Open Source Underpins a Home Furnishings Provider’s Global Ambitions
DETROIT — Wayfair describes itself as “the destination for all things home: helping everyone, anywhere create their feeling of home.”
It provides an online platform to acquire home furniture, outdoor decor and other furnishings. It also supports its suppliers so they can use the platform to sell their home goods, according to Natali Vlatko, Wayfair’s global lead, open source program office (OSPO) and senior software engineering manager.
Open Source Underpins A Home Furnishings Provider’s Global Ambitions
“It takes a lot of technical work behind the scenes to kind of get that going,” said Vlatko, in this On the Road episode of The New Stack Makers podcast, recorded during KubeCon + CloudNativeCon North America 2022.
The conversation on this episode was hosted by B. Cameron Gain, a frequent TNS contributor, and sponsored by KubeCon + CloudNativeCon.
Going ‘Full Tilt’ into Cloud Native
The technical work Wayfair depends on is getting more intense as the company scales its operations worldwide. The infrastructure must be highly distributed, relying on containerization, microservices, Kubernetes, and especially, open source to get the job done.
“We have technologists throughout the world, in North America and throughout Europe as well,” Vlatko said. “And we want to make sure that we are utilizing cloud native and open source, not just as technologies that fuel our business, but also as ways that are great for us to work in now.”
Open source has served as a “great avenue,” Vlatko said, for creating and offering technical services, and to accomplish that, she amassed the required talent. This small team of engineers had a focus on platform work, advocacy, community management and internally on compliance with licenses.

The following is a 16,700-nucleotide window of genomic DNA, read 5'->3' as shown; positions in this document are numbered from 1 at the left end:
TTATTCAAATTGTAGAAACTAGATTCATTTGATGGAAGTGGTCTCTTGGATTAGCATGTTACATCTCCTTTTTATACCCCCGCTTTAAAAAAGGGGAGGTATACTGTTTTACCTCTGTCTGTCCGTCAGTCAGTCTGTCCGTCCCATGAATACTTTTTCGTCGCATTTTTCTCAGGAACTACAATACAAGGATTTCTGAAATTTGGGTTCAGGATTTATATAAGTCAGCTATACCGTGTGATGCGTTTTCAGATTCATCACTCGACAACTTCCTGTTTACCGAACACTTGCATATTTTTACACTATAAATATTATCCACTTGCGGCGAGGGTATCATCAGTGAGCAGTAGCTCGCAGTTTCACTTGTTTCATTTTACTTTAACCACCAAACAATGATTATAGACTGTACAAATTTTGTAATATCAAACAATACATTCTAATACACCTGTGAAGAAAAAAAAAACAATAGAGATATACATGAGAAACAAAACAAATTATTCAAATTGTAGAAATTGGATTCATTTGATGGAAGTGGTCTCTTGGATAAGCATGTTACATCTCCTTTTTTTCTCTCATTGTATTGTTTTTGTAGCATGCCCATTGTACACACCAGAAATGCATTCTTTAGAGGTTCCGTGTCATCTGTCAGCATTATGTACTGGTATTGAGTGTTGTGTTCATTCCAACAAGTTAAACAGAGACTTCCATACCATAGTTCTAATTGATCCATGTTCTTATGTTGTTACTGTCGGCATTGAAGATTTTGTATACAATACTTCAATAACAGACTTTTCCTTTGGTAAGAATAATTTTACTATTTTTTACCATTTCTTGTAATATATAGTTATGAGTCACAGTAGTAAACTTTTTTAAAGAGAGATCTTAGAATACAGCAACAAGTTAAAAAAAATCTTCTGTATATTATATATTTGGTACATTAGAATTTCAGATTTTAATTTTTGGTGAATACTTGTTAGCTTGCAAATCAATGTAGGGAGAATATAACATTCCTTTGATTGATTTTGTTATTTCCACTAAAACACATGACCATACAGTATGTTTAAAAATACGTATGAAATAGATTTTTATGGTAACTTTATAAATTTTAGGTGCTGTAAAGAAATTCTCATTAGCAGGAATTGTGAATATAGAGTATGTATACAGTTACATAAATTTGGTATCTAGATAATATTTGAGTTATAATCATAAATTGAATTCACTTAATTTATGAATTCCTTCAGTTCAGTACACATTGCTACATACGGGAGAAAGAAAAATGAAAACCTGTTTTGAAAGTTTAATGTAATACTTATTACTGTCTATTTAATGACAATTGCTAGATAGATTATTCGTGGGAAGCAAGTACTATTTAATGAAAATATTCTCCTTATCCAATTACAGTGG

About five years ago, when Vlatko joined Wayfair, the company had yet to go “full tilt into going all cloud native,” she said. Wayfair had a hybrid mix of on-premise and cloud infrastructure.
After decoupling from a monolith into a microservices architecture “that journey really began where we understood the really great benefits of microservices and got to a point where we thought, OK, this hybrid model for us actually would benefit our microservices being fully in the cloud,” Vlatko said.
In late 2020, Wayfair made the decision to exit data centers and shift operations to the cloud, which was completed this past October.
The company culture is such that engineers have room to experiment without major fear of failure by doing a lot of development work in a sandbox environment.
“Folks can learn as they go without actually fearing failure or fearing a mistake,” Vlatko said.
“So, I think experimentation is a really important aspect of our own learning and growth for cloud native. Also, coming to great events like KubeCon + CloudNativeCon and other events [has been helpful]. We’re hearing from other companies who’ve done the same journey and process and are learning from the use cases.”